Hurricane Harvey left behind one thing more important than damage. It left behind the knowledge on the American psyche that in a pinch we can put aside our petty political differences and all work together for a common cause.
As I write this column, Hurricane Irma is bearing down on Florida and seems certain to wreak devastation there, too.
I received the message below about the people who helped in rescuing folks from the ravages of Harvey in Texas and Louisiana. The message comes from a friend in Iowa, but I doubt that he originated it. If I knew the source of the following message, I’d acknowledge that writer. But, whoever it was, the message deserves circulation. Here’s the e-mail as I received it about the “Redneck Navy” to the rescue.
“The hundreds and hundreds of small boats, pulled by countless pickups and SUVs from across the South, are headed for Houston. Almost all of them driven by men. They’re using their own property, sacrificing their own time, spending their own money, and risking their own lives for one reason: to help total strangers in desperate need.
“Most of them are by themselves. Most are dressed like the redneck duck hunters and bass fisherman they are. Many are veterans. Most are wearing well-used gimme-hats, T-shirts, and jeans; and there’s a preponderance of camo.
“Most are probably gun owners, and most probably voted for Trump. These are the people the Left loves to hate, the ones Maddow mocks. The ones Maher and Olbermann just know they’re so much better than.
“These are The Quiet Ones. They don’t wear masks and tear down statues. They don’t, as a rule, march and demonstrate. And most have probably never been in a Whole Foods. But they’ll spend the next several days wading in cold, dirty water; dodging ‘gators and water moccasins and fire ants; eating whatever meager rations are available; and sleeping wherever they can in dirty, damp clothes.
“Their reward is the tears and the hugs and the smiles from the terrified people they help. They’ll deliver one boatload, and then go back for more. When disaster strikes, it’s what men do. Real men. Heroic men. American men. And then they’ll knock back a few shots, or a few beers with like-minded men they’ve never met before, and talk about fish, or ten-point bucks, or the benefits of hollow-point ammo, or their F-150.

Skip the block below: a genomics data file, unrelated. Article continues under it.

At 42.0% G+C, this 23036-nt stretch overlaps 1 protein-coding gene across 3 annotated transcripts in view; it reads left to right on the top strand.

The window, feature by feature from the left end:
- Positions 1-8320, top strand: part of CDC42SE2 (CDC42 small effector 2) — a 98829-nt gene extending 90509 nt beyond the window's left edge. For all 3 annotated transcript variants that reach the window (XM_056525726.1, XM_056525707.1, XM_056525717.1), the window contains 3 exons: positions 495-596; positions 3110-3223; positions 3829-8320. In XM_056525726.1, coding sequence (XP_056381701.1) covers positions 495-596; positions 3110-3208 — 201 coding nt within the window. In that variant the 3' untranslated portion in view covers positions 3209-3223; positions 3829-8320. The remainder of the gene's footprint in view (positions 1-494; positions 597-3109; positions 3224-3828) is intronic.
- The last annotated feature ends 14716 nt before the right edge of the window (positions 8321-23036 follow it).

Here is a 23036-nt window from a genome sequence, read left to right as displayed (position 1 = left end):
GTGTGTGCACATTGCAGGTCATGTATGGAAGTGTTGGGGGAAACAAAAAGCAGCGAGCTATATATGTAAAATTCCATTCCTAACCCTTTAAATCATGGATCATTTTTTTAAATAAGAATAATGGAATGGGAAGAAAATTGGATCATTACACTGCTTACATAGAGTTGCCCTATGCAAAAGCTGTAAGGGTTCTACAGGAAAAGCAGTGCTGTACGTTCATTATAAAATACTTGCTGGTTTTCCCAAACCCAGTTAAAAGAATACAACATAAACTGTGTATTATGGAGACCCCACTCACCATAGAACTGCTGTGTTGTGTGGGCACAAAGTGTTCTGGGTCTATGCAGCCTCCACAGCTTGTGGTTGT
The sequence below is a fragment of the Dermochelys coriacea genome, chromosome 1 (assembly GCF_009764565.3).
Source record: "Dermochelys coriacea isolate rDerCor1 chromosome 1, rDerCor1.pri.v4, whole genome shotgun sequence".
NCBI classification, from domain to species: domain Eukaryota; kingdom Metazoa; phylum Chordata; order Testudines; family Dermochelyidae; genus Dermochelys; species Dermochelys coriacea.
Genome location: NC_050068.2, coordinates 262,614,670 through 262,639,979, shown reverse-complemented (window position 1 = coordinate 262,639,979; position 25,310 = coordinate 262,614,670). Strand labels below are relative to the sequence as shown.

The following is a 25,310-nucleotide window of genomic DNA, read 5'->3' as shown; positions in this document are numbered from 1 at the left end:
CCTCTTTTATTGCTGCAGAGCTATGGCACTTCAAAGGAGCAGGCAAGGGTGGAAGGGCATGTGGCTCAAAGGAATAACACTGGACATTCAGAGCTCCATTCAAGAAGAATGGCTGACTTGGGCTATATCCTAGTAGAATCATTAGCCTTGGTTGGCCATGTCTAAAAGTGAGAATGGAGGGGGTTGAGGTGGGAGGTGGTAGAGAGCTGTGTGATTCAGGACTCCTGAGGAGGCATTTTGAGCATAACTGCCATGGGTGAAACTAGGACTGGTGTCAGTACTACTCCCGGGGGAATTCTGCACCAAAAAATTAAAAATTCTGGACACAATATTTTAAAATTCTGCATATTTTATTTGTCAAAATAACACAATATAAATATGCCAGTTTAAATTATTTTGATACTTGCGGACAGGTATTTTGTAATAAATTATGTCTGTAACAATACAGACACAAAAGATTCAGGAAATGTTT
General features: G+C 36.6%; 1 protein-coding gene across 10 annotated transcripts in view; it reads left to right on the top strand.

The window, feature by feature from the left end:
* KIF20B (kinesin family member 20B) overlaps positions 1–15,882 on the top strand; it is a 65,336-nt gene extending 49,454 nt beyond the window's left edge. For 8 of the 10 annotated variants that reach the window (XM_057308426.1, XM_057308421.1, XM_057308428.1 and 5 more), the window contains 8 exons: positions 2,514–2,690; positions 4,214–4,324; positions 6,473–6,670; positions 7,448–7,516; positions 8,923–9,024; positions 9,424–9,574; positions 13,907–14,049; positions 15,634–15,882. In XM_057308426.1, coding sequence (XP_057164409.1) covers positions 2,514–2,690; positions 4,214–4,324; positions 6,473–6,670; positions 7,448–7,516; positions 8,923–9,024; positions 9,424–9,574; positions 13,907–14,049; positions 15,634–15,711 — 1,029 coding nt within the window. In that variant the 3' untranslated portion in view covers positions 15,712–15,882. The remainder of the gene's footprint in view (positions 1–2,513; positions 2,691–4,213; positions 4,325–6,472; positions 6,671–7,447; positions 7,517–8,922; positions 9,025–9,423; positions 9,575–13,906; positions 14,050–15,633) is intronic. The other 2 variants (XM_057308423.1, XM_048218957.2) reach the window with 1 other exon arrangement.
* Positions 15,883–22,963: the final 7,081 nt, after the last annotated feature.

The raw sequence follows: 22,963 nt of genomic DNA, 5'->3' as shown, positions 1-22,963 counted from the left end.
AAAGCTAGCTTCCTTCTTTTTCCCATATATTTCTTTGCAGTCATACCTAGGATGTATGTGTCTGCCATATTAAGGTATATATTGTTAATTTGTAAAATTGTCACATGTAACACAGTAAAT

“And the next time they hear someone talk about ‘the patriarchy,’ or ‘male privilege,’ they’ll snort, turn off the TV and go to bed. In the meantime, they’ll likely be up again before dawn. To do it again. Until the helpless are rescued. And the work’s done. They’re unlikely to be reimbursed. There won’t be medals. They won’t care. They’re heroes. And it’s what heroes do.”
Speaking of the “Redneck Navy,” last week I got humorously asked if I wuz a member of that heroic group. My good friend, ol’ Claude Hopper from Pratt, Kan., and I were headed to a fishing spot, pulling my loaded boat behind my equally loaded pickup. As we came out of a Casey’s store with our sandwiches and favorite beverage, two guys filling a pickup with gas took one look at us, grinned, and said, “You’re either goin’ fishin’ or else you’re headed to Houston. Which is it?”
Claude replied that we planned to try fishing first.
Claude and I caught quite a few fish in two days and sent plenty of fillets home with him — as well as some homegrown tomatoes and farm fresh, free-range eggs.
But, Claude wuzn’t the only good buddy I fished with last week. Ol’ Sawyer Bord, my new Colorado carpenter/farmer friend, stopped in for a day of fishing that started with a hearty Milo Yield breakfast. We fished at ol’ Lon G. Horner’s place and the fishing wuz good enuf for big bass and catfish to make Sawyer happy.
Plus, you could throw in a couple of turtles we caught and I pulled a 40-pound whopper out of the water. No, it wasn’t a fish, but a fish caused it. I hooked some kind of fish and it somehow snagged the line on something on the bottom.
I wuz fishing with six or eight pound test line and, when I finally decided I had to break the line and re-rig to start fishing, I stretched the line as hard as I could and the line didn’t break, but I thought I felt the obstacle move an inch or so. So, I kept pulling and the line didn’t break. After a few minutes of inching the “thing” toward the bank, I finally saw what I wuz catching on that 6 or 8-pound line — a split-half of an 8-foot, thoroughly waterlogged hedge fence post. When I got it close enuf, Sawyer grabbed one soggy end and grunted with effort to throw it out on the ground. I know that soaked post weighted at least 40 pounds. I can attest that the fishing line folks are sure making stronger line these days.
Sawyer promised to come back some day soon and I hope he does.
I’m tired of all the protesting on college campuses. I didn’t like it in the 1960s and ‘70s and I still don’t like it. And, what really irks me is when it’s the college or university professors — who are on the public payroll — take a prominent role in the protests. The way I see it, if those professors believe their own socialist propaganda, they should be volunteering to teach for free — or at the very least, voluntarily giving their salary to more needful folks. I don’t foresee them being so benevolent. It’s easier to just protest.
The Saffordville Gentlemen’s Club, of which I’m a proud member, sent $100 to the Salvation Army for Hurricane Harvey relief efforts. I suspect the relief effort in Hurricane Irma’s aftermath will be just a huge. Please do what you can to help. You never know when you’ll need to be on the receiving end of emergency help.
Have a good ‘un.